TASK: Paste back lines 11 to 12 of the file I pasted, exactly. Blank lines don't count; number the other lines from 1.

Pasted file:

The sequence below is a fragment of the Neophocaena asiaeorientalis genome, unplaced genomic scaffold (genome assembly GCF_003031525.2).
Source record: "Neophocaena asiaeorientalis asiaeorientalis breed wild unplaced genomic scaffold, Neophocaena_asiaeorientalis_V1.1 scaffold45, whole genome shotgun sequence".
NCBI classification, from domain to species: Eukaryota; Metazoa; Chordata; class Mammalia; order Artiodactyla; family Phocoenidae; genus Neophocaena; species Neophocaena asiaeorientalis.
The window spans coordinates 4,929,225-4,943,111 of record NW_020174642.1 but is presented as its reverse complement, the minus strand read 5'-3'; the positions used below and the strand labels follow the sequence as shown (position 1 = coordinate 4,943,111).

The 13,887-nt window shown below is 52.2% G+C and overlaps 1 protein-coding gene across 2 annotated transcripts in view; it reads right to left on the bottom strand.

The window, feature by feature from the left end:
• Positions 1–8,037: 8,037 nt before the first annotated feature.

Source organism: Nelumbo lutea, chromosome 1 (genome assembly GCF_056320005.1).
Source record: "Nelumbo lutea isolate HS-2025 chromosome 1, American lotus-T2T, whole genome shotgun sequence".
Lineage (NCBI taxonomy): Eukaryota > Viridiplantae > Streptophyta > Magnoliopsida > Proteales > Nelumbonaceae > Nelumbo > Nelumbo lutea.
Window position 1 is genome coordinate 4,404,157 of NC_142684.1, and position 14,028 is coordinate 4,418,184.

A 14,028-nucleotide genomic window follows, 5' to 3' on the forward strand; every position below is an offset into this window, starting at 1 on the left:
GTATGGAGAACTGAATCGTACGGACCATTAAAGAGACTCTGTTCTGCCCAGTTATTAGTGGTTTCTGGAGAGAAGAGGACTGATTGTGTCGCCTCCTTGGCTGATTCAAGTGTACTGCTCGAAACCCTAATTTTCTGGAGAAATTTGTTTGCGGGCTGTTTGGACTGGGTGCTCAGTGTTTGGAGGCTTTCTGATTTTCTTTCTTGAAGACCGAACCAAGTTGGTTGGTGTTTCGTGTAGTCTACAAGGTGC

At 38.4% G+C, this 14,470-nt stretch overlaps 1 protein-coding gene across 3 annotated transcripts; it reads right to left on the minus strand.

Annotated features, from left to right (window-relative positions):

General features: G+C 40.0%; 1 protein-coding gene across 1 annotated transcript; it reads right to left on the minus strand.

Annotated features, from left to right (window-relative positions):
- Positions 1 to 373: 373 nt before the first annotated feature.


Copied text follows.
Window position 1 is genome coordinate 4,404,157 of NC_142684.1, and position 14,028 is coordinate 4,418,184.

A 14,028-nucleotide genomic window follows, 5' to 3' on the forward strand; every position below is an offset into this window, starting at 1 on the left: